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Dissident Writer-in-Exile Yu Jie Details Torture by Police

January 18, 2012

In a statement today at a press conference in Washington, D.C., Yu Jie (余杰), dissident writer and former vice president of the Independent Chinese PEN Center who left China a week ago, recounts his torture by state security police after he was kidnapped on December 9, 2010, the day before the award ceremony for Liu Xiaobo’s Nobel Peace Prize. (See below for the text of the statement in English translated by Human Rights in China.)

Yu says that after being brought to an undisclosed location with a black hood forced over his head, he was stripped naked and made to kneel on the ground while plainclothes policemen pelted him with blows to the head and body, slapped him, made him slap himself, bent his fingers backward, kicked him in the chest, and stomped on him. They also took photos of him and threatened to post them on the Internet. The police took him to the hospital after he became unconscious, and told hospital staff that he was epileptic.

Yu also describes years of government censorship of his writings—rendering him a “‘non-existent person’ in the public space”—and, since October 2010, harassment, surveillance, house arrest, and forced travels.

On January 11, 2012, Yu and his wife and son boarded a plane to the United States. Yu plans to publish a biography of Liu Xiaobo in the next few months. He is also writing a book about the Hu Jintao era.

Yu was born in 1973 in Sichuan and received a Master's degree from Peking University in 2000. Yu worked at the National Museum of Modern Chinese Literature until his dismissal and turned to writing fulltime. From 2005 to 2007, Yu served as vice president of the Independent Chinese PEN Center. He is a member of the Beijing Ark Church, a Protestant house church. In May 2006, Yu met with U.S. President George W. Bush at the White House as a dissident and a house church practitioner.

Below is an English version of Yu’s press statement, “Exposing CPC Tyranny and Running to the Free World: My Statement on Leaving China,” translated and released by Human Rights in China at Yu’s request.

 Exposing CPC Tyranny and Running to the Free World: My Statement on Leaving China

Yu Jie

January 18, 2012

[English Translation by Human Rights in China]

In the afternoon of January 11, 2012 in the Beijing airport, my family of three boarded a plane bound for the United States. We were escorted from our home to the boarding gate by five state security officers who then demanded to take a photo with me, after which they stalked off.

The choice to leave China was a difficult one for me to make. It also took a very long time.

Since I published Fire and Ice (火与冰) in 1998 when I was still in university, I have been closely watched by the Central Propaganda Department and police. After receiving an M.A. from Peking University in 2000, I was unable to find a job due to governmental interference and had to make a living as a “not-free writer.” During the Jiang Zemin era [1989-2002], I had been able to publish some of my works in China—there was still a certain space for free speech in China. After Hu Jintao and Wen Jiabao took power in 2004, I was totally blocked. Since that time, no media in mainland China would print a single word by me, and articles by others which mentioned my name would be deleted. Though I was physically in China, I became an “exile at heart” and a “non-existent person” in the public space.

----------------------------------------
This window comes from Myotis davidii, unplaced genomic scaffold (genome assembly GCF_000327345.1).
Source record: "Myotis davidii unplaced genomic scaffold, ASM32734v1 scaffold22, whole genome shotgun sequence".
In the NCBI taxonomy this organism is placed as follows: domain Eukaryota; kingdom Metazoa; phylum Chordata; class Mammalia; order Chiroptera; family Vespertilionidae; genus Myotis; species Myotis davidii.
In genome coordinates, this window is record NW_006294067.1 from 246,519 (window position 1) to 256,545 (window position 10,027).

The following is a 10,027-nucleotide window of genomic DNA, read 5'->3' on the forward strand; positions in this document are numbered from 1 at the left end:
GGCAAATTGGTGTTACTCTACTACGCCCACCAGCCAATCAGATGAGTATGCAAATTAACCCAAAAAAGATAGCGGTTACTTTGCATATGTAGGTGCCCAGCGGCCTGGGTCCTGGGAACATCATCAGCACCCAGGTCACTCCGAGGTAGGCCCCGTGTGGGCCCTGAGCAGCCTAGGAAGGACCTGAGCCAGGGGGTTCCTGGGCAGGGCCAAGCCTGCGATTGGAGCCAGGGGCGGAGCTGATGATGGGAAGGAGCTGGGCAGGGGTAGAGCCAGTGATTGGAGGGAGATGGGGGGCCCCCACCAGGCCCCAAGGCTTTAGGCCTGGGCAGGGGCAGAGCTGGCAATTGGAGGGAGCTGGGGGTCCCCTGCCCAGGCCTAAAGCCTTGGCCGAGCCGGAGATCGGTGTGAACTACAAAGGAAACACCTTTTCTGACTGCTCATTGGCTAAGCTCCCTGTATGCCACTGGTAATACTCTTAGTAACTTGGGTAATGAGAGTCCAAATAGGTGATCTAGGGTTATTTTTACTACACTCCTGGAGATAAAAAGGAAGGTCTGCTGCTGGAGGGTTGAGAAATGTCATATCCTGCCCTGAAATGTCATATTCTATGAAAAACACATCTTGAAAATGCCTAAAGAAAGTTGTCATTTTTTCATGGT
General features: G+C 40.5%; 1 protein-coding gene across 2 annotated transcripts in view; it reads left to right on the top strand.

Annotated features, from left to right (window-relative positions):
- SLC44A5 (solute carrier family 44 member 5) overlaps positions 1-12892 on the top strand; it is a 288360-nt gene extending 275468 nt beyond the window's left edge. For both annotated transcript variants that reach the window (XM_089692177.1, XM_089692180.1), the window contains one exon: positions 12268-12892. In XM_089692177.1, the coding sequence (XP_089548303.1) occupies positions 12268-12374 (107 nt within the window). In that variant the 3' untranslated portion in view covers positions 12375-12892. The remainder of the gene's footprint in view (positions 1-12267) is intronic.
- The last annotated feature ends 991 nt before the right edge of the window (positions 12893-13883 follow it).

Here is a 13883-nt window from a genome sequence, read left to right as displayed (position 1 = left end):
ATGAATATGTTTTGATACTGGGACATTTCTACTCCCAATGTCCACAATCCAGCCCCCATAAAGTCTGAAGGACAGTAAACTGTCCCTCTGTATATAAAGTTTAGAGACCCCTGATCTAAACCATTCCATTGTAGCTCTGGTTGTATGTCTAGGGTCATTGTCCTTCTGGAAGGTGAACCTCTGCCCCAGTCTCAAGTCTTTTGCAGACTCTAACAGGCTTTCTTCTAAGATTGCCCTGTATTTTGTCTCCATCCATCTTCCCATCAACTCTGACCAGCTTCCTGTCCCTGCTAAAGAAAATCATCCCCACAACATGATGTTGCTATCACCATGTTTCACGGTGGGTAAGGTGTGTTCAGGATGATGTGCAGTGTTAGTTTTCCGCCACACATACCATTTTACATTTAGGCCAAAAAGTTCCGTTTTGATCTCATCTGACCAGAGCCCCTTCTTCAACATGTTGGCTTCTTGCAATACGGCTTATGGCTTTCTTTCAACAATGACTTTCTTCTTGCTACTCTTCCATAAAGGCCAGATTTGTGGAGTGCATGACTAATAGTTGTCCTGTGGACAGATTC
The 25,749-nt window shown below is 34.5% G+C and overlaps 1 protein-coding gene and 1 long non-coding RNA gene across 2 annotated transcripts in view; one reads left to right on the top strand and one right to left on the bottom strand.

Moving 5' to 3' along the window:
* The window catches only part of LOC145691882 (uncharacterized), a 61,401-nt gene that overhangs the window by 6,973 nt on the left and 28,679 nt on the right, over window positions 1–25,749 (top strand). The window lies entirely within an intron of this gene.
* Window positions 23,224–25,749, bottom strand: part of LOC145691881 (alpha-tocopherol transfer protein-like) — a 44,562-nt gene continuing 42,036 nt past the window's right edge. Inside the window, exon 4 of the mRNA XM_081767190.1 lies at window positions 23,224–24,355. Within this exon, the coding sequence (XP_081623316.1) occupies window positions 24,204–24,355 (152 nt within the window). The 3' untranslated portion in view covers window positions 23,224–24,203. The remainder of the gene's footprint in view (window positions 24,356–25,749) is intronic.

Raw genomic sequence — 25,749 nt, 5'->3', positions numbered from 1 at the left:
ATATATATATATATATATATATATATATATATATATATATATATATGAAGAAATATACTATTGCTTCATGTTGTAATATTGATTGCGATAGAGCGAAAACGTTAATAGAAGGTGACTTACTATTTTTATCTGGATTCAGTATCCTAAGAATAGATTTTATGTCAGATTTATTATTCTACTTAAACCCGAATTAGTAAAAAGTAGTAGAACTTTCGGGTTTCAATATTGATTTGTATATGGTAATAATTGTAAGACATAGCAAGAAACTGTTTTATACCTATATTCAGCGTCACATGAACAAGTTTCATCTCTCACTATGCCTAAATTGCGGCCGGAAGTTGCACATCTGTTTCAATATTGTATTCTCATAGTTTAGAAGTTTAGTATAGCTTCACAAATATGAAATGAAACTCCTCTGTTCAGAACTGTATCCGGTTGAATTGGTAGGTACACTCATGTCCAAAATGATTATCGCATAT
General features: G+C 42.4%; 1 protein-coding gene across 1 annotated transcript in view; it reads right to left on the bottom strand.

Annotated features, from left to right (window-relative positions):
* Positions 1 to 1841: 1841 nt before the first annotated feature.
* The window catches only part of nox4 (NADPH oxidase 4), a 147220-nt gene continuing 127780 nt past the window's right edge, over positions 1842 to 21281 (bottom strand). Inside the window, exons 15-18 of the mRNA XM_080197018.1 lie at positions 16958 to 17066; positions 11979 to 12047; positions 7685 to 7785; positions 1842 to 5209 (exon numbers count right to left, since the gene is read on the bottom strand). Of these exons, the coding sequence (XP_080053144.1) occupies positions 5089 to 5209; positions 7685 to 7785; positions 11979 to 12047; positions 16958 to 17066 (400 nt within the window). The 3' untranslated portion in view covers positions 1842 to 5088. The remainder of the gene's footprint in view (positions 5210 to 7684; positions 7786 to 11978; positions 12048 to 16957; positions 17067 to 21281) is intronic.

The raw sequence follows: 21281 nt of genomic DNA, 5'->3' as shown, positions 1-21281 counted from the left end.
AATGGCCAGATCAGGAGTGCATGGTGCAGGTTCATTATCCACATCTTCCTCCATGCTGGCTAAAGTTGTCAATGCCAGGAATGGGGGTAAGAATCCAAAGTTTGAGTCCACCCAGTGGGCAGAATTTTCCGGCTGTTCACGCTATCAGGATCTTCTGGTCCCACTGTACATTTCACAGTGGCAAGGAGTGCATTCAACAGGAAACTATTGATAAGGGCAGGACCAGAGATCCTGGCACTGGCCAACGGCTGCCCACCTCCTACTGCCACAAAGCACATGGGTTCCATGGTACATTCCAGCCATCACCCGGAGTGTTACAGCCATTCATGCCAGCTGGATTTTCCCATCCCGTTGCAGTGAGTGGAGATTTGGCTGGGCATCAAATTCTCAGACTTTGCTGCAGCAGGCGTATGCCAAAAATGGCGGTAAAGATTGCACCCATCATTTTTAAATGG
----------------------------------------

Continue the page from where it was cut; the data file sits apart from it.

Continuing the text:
Despite that, I still did not stop writing. As an independent intellectual, I continued to criticize the CPC's autocratic system and became good friends with Liu Xiaobo, with whom I fought side by side. I have published fifteen or so books and over a thousand articles overseas. For this, I have been repeatedly harassed—summoned, placed under house arrest, threatened—and things worsened over time. In those years, during my visits to the U.S. and Europe, my friends would try to persuade me to stay, but I would answer, “So long as my life is not in danger, I will not leave China.” As a writer, freedom of speech and the freedom to publish are most fundamental. As a Christian, freedom of religion is essential. As an ordinary person, the freedom to live without fear is indispensable.

But I lost these most basic freedoms on October 8, 2010, after they announced that my best friend Liu Xiaobo was awarded the Nobel Peace Prize; illegal house arrests, torture, surveillance, tracking, and being taken on “trips” became part of my everyday life. After over a year of inhumane treatment and painful struggle, I had no choice but to leave China, to make a complete break from the fascist, barbaric, and brutal regime of the Communist Party of China.

This is what I have experienced over the past year: On October 8, 2010, the day that the Nobel Peace Prize for Liu Xiaobo was announced, I was on a visit to the U.S. I had given a speech at University of Southern California that day and heard the news that night. I was immensely excited and encouraged at the time, and immediately began preparations to return to China. Some friends warned me that the government must be in a rage from the humiliation, and, as a result, the human rights situation in China would worsen rapidly, and tried to persuade me to remain in the U.S. for a while. But for a decade, Liu Xiaobo had been my brother and closest friend; when he was the president of the Independent Chinese PEN Center, I was vice president; and I had personally experienced almost all of the human rights activities that he participated in. After Liu Xiaobo was arrested in December 2008, I was authorized by his wife, Liu Xia, to write his biography. That was why I urgently wanted to return to China and continue with my interviews of Liu's friends and family, so that I could complete this important work as soon as possible.